Taichung

Taichung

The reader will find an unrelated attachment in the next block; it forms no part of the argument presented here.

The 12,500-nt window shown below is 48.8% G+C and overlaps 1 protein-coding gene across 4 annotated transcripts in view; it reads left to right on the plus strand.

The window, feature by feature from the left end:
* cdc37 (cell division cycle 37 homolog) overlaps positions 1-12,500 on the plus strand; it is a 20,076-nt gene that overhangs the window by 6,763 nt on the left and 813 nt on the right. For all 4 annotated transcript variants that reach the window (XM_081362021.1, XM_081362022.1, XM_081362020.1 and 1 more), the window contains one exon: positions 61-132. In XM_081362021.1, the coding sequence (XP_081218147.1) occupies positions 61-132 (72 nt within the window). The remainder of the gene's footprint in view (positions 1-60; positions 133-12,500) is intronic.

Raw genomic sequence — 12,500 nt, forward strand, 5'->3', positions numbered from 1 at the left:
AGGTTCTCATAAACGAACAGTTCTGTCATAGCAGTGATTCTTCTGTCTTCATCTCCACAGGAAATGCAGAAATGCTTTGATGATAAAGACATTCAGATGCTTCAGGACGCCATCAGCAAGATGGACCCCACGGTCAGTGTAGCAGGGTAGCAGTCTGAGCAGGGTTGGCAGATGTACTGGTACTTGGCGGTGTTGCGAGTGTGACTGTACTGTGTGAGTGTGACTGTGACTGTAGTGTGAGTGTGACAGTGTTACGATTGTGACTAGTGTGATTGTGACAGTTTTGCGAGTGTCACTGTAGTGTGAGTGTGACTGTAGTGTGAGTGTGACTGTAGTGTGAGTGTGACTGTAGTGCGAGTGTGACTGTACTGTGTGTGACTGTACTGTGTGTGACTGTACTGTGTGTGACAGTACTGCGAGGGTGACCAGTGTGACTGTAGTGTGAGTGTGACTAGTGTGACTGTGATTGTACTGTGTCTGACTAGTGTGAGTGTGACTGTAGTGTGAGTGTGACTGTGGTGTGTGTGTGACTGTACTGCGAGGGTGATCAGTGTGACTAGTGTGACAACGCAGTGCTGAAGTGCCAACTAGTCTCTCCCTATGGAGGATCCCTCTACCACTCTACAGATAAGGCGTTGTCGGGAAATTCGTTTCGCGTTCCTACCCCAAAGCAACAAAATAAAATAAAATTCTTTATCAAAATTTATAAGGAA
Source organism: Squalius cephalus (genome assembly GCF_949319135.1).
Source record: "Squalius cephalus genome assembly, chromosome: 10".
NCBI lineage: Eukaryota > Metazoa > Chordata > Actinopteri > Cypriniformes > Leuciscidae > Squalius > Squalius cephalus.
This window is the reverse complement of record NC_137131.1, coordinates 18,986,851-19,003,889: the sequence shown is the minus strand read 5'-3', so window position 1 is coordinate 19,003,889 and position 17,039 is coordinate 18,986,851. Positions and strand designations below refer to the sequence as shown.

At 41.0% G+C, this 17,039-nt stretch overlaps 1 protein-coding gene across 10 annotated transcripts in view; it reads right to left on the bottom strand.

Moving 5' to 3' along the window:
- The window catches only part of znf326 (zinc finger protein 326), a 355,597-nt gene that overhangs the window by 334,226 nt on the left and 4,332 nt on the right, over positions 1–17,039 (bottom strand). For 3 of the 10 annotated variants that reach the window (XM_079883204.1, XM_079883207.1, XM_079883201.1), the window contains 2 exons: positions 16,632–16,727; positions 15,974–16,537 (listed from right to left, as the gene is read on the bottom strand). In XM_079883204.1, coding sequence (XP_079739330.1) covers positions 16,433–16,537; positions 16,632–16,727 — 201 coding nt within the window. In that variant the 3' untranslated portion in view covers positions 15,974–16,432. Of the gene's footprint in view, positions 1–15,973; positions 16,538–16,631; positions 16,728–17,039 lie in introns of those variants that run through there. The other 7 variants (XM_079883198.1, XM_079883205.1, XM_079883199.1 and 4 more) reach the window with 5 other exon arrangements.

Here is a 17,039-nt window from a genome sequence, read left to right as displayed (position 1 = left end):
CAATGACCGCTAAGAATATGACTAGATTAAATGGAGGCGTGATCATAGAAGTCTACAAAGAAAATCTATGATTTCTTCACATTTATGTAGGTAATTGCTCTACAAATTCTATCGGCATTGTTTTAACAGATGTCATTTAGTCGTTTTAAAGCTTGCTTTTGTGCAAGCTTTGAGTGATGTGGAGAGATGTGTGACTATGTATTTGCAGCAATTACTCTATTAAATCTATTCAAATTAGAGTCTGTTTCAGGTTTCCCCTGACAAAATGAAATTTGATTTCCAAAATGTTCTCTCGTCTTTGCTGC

Taichung (/ˌtaɪˈtʃʊŋ/,[6] Wade–Giles: Tʻai²-chung¹, pinyin: Táizhōng), officially Taichung City,[I] is a special municipality located in central Taiwan. Taichung has approximately 2.85 million residents and is the second largest city of Taiwan,[7][8] as well as the most populous city in Central Taiwan. It serves as the core of the Taichung–Changhua metropolitan area, the second largest metropolitan area in Taiwan. Located in the Taichung Basin, the city was initially developed from several scattered hamlets helmed by the Taiwanese indigenous peoples. It was constructed to be the new capital of Taiwan Province and renamed as "Taiwan-fu" in the late Qing dynastic era between 1887 and 1894. During the Japanese era from 1895, the urban planning of present-day city of Taichung was performed and developed by the Japanese.[9] From the start of ROC rule in 1945, the urban area of Taichung was organized as a provincial city up until 25 December 2010, when the original provincial city and Taichung County were merged into a new special municipality.[10] The city is home to the National Museum of Natural Science, the National Taiwan Museum of Fine Arts, the National Taichung Theater, the National Library of Public Information, and the National Taiwan Symphony Orchestra, as well as many cultural sites, including the historic Taichung Park, the Lin Family Gardens, and many temples.